This research revealed the antecedes of two learner-centered outcome measures of success in massive open online courses (MOOCs): learner satisfaction and learner intention-fulfillment. Previous studies used success criteria from formal education contexts placing retention and completion rates as the ultimate outcome measures. We argue that the suggested learner-centered outcomes are more appropriate for measuring success in non-formal lifelong learning settings because they are focused on the learner’s intentions, rather than the intentions of the course developer. The behavioural measures of 125 MOOC participants who answered a pre- and a post-questionnaire were harvested. The analysis revealed that learner satisfaction was directly affected by: the importance of the MOOC’s benefits; online self-regulated learning - goal setting; number of video lectures accessed; and, perceived course usability. Age and the number of quizzes accessed indirectly effected learner satisfaction, through perceived course usability and through number of video lectures accessed. Intention-fulfillment was directly affected by: gender; the importance of the MOOC’s benefits; online self-regulated learning - goal setting; the number of quizzes accessed; the duration of participation; and, perceived course usability. Previous experience with MOOCs and the importance of MOOC’s benefits, indirectly affected intention-fulfillment through the number of quizzes accessed and perceived course usability.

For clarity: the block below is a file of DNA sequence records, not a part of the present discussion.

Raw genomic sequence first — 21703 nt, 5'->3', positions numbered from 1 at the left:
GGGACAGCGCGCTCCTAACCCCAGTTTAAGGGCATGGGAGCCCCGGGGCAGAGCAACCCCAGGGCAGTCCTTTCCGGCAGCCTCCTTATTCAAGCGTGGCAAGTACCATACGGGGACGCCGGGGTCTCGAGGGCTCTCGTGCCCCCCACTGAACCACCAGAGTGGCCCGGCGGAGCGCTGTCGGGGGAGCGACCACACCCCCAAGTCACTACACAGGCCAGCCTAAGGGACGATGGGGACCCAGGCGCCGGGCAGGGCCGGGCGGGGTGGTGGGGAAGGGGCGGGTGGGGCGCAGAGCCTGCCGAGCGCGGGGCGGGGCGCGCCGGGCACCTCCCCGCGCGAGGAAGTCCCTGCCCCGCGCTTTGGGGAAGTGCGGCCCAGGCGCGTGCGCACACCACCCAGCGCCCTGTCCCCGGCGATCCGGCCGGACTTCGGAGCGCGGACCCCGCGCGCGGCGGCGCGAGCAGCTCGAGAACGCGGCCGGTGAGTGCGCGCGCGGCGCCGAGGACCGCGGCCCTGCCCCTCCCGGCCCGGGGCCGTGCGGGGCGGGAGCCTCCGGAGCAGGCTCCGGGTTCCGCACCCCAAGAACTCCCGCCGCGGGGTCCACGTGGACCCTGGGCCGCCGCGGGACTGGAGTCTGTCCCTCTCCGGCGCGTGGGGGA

Rabin, E., Kalman, Y. M., & Kalz, M. (2019). An empirical investigation of the antecedents of learner-centered outcome measures in MOOCs. International Journal of Educational Technology in Higher Education, 16(1), 1-20. https://doi.org/10.1186/s41239-019-0144-3